It is also possible to combine both methods, wherein not all the CCD sensors are sequentially disposed facing different plate portions.
It is a further advantage that with this method the choice of light sources is not restricted to diffraction limited light sources.
The stimulating light source providing the stimulating light for stimulating the phosphor can be any lamp, such as Tungsten Halogen Lamps, Mercury Lamps, Xenon Lamps and Sodium Lamps. This light source can also be an array of LED's emitting blue (467 nm), pure green (557 nm), green (565 nm), yellow (586 nm), orange (610 nm), red (660 nm) or infrared (850 nm) light. The light source can also be a laser such as Argon-ion, Krypton, frequency doubled and non frequency doubled Nd:YAG and diode lasers. The light source does not need to be focused. Hereby strong lamps and high intensity laser-diode array's can be used. By this enhancement of the amount of energy used to stimulate the phosphor, the phosphor is read-out more deeply.
For providing a high readout efficiency it is an advantage that light guiding is done using fibre optics for guiding stimulating light from the light source to the phosphor plate portions. The fibre optic means can be a Fibre Optic Plate consisting of a great number of parallel arranged optical fibres, arranged in a coherent bundle and which are fused together to form one unit. By using optics having a high collection efficiency when detecting the stimulated light of each portion, the number of detected photons for every absorbed X-ray photon is even larger. With this method the storage phosphor can be read-out more deeply. This enhances the image quality which depends strongly on the quantum conversion efficiency. It is therefore an advantage that use is made of fibre optics for guiding emitted light from the phosphor plate portion to the CCD. This provides an even higher readout efficiency for the whole system. The input face of the fibre optic assembly is in close contact with the phosphor plate in order to obtain a sharp image.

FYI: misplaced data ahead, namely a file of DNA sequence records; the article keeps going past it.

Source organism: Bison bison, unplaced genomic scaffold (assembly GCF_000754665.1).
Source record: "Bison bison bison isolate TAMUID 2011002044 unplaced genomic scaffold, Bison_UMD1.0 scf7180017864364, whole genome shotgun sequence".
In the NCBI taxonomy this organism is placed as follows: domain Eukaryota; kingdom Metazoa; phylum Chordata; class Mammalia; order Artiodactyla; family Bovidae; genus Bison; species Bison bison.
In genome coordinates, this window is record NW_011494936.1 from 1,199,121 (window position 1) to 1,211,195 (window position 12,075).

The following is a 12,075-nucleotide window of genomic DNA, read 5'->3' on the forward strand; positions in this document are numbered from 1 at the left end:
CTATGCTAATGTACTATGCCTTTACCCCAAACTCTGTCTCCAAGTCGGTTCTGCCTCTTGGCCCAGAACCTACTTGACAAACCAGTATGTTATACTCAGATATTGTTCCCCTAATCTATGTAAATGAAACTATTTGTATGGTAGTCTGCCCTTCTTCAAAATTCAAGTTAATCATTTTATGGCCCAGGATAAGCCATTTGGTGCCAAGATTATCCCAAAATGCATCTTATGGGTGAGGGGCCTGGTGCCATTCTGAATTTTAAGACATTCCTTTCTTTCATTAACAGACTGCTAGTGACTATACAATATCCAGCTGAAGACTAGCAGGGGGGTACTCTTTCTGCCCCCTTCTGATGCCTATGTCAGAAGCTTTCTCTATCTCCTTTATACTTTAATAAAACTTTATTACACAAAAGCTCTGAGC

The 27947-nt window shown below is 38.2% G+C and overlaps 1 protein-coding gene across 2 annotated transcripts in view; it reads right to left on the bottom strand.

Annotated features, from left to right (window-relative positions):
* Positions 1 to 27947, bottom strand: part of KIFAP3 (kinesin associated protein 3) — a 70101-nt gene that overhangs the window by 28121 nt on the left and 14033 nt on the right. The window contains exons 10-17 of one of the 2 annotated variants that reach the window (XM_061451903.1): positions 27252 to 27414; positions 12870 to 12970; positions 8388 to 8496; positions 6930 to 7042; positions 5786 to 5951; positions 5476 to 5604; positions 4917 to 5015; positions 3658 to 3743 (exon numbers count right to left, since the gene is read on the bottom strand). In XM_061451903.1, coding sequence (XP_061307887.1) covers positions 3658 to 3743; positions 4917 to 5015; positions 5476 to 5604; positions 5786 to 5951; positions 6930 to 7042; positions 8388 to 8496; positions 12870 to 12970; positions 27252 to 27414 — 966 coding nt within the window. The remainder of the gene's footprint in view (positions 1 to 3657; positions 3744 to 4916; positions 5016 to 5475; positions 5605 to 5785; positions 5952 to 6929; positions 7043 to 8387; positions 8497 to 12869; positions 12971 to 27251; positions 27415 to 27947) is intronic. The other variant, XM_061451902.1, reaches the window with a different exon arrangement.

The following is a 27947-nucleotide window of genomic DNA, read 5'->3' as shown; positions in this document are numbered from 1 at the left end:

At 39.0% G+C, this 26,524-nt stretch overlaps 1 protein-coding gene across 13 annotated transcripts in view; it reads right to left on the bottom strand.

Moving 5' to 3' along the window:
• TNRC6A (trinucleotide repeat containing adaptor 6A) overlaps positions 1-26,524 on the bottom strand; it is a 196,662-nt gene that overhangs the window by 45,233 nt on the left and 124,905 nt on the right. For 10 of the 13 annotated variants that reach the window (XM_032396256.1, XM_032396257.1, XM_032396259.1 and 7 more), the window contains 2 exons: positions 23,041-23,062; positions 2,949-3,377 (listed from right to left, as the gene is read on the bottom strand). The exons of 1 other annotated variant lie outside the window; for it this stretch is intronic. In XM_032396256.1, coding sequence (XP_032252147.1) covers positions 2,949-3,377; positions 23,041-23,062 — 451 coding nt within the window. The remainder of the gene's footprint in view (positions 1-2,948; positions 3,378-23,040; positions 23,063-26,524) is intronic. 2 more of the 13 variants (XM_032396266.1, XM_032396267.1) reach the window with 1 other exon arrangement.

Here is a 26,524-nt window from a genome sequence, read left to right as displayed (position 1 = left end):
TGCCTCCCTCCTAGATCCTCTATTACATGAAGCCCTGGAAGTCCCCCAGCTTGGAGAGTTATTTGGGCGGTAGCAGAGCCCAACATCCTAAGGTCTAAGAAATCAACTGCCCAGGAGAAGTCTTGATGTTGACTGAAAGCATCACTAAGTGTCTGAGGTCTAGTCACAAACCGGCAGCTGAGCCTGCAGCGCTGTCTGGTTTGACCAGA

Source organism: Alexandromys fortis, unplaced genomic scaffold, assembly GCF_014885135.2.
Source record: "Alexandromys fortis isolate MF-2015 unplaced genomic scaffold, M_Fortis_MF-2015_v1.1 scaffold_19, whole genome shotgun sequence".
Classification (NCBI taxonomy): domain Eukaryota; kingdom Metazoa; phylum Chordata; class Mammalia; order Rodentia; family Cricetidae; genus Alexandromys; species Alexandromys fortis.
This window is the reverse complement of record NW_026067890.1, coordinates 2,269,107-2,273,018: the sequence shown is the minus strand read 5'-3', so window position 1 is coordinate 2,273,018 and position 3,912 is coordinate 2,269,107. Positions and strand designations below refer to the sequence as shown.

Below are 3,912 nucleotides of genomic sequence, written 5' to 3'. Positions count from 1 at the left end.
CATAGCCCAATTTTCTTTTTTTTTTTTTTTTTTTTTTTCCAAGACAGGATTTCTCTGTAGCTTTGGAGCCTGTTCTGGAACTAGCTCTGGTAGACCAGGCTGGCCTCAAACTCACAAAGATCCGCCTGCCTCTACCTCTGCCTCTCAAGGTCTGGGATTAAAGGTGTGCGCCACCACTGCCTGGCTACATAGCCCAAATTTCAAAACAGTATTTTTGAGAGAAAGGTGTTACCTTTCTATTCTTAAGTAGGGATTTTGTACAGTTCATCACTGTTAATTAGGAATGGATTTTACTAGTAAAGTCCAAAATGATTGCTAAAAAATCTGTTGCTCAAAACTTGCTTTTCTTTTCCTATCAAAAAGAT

In order to obtain a larger readout area the light guiding between the light source and the plate portion or between the plate portion and the CCD can be done by the use of tapered fibre optics, this ensures a good collection efficiency together with a larger readout area for the CCD without excessive loss in readout resolution. In a tapered fibre optic the input and output face of the optic have a different dimension so the guided input image is reduced/enlarged reproduced at the output side.
In order to provide a method for working in a reflective mode a possible embodiment comprises the use of a combined fibre optic enabling the positioning of the stimulating light source and the CCD at the same side of the phosphor plate.
By the use of combined fibre optics which are tapered, a larger area can be readout during reflection mode.